In May I wrote a Holiday Checklist Post for those with limited Mobility. This seemed to have resonated with a number of readers some of whom have limited mobility themselves or have relatives or friends that do. When you struggle to get around everything is much harder, the simple things many of us take for granted can be monumental tasks to be tackled daily. This doesn’t mean however that you should be limited to staying at home. Far from it. There are so many places to go to, things to do and see, even if your mobility level is limited.
When my gran lost the ability to walk under her own steam we considered various options, my favourite of which was a Pro Rider Mobility Electric Wheelchair. Honestly they sound like a dream. In fact I’m sure the kids would have wanted to hitch a lift on it too!
This would have meant my gran wasn’t limited with getting out and about and it would open up the number of locations she and anyone else in the same position could go.
There are so many places that you can visit especially in London even if your mobility is not the best. An electric wheelchair will make life so much easier.
I’m here today to give you some ideas for days out in London for any other time of year.
The Best Wheelchair Accessible Attractions in London
The London Eye gives visitors an eagle eye view of the top attractions in London. The capsules are wheelchair accessible, although always check in advance as the number of wheelchair users per ride in total within the numerous capsules is capped at 8, and a maximum of two in a capsule.
This world famous botanical garden is one of the cities top tourist attractions and also a World Heritage Site. The various gardens are flat and most buildings are wheelchair accessible, even the treetop walkway which has some beautiful views.
My children love it here. It’s not everyday you get to see so many amazing animals all in one place. Paths are wide and flat, there are ramps for access to most buildings suitable for those with wheelchairs to manoeuvre their way from one section to the next. The majority of the Zoo is wheelchair friendly with a lift available for use in the Land of the Lions to the viewing platform. There are a couple of slopes that are steep, though information can be found on their website. Those driving to the Zoo can also make use of disabled parking spaces.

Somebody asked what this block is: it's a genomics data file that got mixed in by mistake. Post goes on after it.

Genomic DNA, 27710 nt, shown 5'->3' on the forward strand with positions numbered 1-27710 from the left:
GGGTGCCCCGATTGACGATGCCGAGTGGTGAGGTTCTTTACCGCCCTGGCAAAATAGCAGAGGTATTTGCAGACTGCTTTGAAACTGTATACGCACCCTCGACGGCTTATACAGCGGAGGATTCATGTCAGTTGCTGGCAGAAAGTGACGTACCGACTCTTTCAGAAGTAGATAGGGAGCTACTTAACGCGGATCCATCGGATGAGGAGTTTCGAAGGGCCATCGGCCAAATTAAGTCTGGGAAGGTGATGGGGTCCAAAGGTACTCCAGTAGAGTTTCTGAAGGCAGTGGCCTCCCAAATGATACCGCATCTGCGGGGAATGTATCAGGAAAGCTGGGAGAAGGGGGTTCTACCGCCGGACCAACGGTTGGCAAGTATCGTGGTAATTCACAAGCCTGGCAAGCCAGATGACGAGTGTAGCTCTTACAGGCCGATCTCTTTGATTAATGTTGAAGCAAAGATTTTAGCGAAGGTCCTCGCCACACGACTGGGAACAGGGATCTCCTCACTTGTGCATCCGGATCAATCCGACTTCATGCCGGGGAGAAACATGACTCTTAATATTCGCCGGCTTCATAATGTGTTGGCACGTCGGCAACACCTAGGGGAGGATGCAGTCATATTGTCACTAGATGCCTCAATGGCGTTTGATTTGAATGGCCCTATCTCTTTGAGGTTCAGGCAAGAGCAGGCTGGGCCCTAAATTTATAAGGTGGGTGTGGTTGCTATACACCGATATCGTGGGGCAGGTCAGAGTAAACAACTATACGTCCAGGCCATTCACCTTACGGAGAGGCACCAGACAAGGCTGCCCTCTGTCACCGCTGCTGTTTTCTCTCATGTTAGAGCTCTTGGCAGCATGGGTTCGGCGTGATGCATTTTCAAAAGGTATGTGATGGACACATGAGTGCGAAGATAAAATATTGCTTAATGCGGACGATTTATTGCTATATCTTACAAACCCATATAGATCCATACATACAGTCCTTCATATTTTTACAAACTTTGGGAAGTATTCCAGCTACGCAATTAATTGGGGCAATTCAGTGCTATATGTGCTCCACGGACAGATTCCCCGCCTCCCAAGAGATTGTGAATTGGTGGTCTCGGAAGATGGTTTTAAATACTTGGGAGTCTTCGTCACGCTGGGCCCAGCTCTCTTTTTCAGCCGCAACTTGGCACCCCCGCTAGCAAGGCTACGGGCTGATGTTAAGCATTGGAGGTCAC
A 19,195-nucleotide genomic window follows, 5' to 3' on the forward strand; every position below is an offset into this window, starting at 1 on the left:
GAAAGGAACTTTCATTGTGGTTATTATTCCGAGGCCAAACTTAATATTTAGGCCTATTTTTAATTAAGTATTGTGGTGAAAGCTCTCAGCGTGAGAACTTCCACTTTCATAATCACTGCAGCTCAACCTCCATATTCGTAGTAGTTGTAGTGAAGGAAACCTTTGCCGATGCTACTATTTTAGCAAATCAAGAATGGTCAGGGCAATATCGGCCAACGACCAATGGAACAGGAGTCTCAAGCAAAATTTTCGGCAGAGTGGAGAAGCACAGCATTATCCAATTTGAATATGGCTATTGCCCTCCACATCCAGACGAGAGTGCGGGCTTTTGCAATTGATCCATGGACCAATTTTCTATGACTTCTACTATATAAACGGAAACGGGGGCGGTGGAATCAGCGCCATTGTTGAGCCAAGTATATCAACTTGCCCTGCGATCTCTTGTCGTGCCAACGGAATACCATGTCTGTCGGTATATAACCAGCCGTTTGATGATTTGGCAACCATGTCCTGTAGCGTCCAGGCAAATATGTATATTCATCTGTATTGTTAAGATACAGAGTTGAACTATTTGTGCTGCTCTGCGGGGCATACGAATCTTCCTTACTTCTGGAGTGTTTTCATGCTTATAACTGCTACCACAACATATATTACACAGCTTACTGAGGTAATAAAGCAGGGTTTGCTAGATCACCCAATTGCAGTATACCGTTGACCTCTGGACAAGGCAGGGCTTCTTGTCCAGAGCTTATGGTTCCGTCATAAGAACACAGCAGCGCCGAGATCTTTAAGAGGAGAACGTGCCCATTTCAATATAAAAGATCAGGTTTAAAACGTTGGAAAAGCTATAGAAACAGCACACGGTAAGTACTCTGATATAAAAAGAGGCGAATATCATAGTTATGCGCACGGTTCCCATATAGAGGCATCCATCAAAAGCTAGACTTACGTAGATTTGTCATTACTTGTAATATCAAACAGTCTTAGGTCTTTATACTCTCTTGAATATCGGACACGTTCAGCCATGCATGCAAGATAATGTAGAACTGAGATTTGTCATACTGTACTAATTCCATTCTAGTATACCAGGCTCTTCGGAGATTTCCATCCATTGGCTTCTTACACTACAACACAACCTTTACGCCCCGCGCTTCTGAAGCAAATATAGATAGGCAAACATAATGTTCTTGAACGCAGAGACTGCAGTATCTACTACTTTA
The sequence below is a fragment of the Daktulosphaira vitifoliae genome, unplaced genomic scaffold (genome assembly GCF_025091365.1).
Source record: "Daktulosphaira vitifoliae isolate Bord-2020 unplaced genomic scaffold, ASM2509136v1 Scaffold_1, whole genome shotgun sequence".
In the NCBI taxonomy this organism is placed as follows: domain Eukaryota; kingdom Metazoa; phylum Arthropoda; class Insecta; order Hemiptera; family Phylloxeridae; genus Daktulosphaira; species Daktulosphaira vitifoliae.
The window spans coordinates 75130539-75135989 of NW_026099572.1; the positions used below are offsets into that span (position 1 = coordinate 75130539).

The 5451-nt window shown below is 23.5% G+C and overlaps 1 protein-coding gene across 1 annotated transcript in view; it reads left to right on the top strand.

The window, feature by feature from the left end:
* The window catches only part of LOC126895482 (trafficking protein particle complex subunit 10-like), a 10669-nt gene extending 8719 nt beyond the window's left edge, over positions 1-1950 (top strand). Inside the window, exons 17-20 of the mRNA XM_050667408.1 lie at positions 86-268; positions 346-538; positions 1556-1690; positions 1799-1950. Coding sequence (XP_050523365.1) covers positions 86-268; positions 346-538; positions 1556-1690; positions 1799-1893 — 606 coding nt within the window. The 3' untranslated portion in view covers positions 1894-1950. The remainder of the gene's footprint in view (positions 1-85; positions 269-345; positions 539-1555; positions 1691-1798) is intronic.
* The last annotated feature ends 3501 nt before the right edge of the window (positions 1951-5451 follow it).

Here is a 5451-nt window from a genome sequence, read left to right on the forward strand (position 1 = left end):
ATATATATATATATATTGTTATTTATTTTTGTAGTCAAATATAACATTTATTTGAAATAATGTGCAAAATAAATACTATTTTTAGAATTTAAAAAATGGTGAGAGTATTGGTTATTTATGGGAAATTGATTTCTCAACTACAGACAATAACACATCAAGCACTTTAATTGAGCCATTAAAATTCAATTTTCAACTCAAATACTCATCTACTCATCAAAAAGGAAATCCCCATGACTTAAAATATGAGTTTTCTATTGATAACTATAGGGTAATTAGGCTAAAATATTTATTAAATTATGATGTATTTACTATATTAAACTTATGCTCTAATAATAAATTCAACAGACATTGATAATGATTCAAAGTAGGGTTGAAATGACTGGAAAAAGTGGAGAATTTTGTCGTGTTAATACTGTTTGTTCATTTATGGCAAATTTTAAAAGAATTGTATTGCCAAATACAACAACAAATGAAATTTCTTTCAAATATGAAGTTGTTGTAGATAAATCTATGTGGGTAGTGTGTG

The ever popular spot in London where you can see amazingly lifelike wax works of world leaders, royalty, singers, actors etc. All of the galleries are easily accessible and there are lifts available for use. The only section that isn’t wheelchair friendly is the Spirit of London ride. Madame Tussauds is the ideal location for a fun day out.
St Paul’s Cathedral
This is stunning bathed in natural daylight and also lit up at night. The south churchyard entrance is step-free and lifts can take you to the Cathedral floor and the crypts. Make sure you take a look at the St Paul’s Cathedral website for more details.
The Spectator Bar and Restaurant located nearby is perfect for those visiting to not only enjoy the views but also a yummy meal too.
A stunning place to visit and see Royal-themed exhibitions some of which are permanent and others temporary. All floors can be accessed by lift and once you have finished, why not pop over to The Orangery for high tea? Again it is easy to access and they make some gorgeous cakes. I wish they would bring back the orange cake I enjoyed on one of my visits there a while back, it was amazing!
The British Museum
Enter on the South side and use the wheelchair lift at the main entrance. Inside you will look in wonder at world famous artefacts that attract visitors from all around the world to visit. Dedicated to human history, art and culture, here you will see Greek Sculptures from the Parthenon, Egyptian mummies and much more. There are plenty of easy access routes, so the majority of the areas open to the public can be easily accessed.
Now as Christmas is coming up, I have to mention this magical Christmassy hotspot. We went last year and I have to say I was impressed at the measures they had taken to ensure this was wheelchair accessible. There are plenty of rides, food outlets, fairground games, shows and gift stalls to keep the whole family happy.
Natural History Museum
My daughters loved their last visit here, especially seeing the full scale dinosaurs. They loved that section so much, they wanted to start from the beginning of the museum and go round again when we’d finished. There were sections that were interactive so it really is one of those places that adults and children can enjoy.
It’s a great place to visit for young and old and another that is easily accessible for wheelchair users. Who doesn’t love animals? And there are so many to see, which we loved on our last visit. You’ll be grateful to have an electric wheelchair if you go visit the spider enclosure (it’s scary in there, you’ll want to whizz around fast!).
There are numerous places to visit even if your mobility isn’t the best. As well as those locations mentioned here, you have art galleries such as The Tate, Tower Bridge and more, that can all be visited easily.
Where in London do you love to visit or if you have yet to go, where would you love to visit?
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Disclaimer: Collaborative post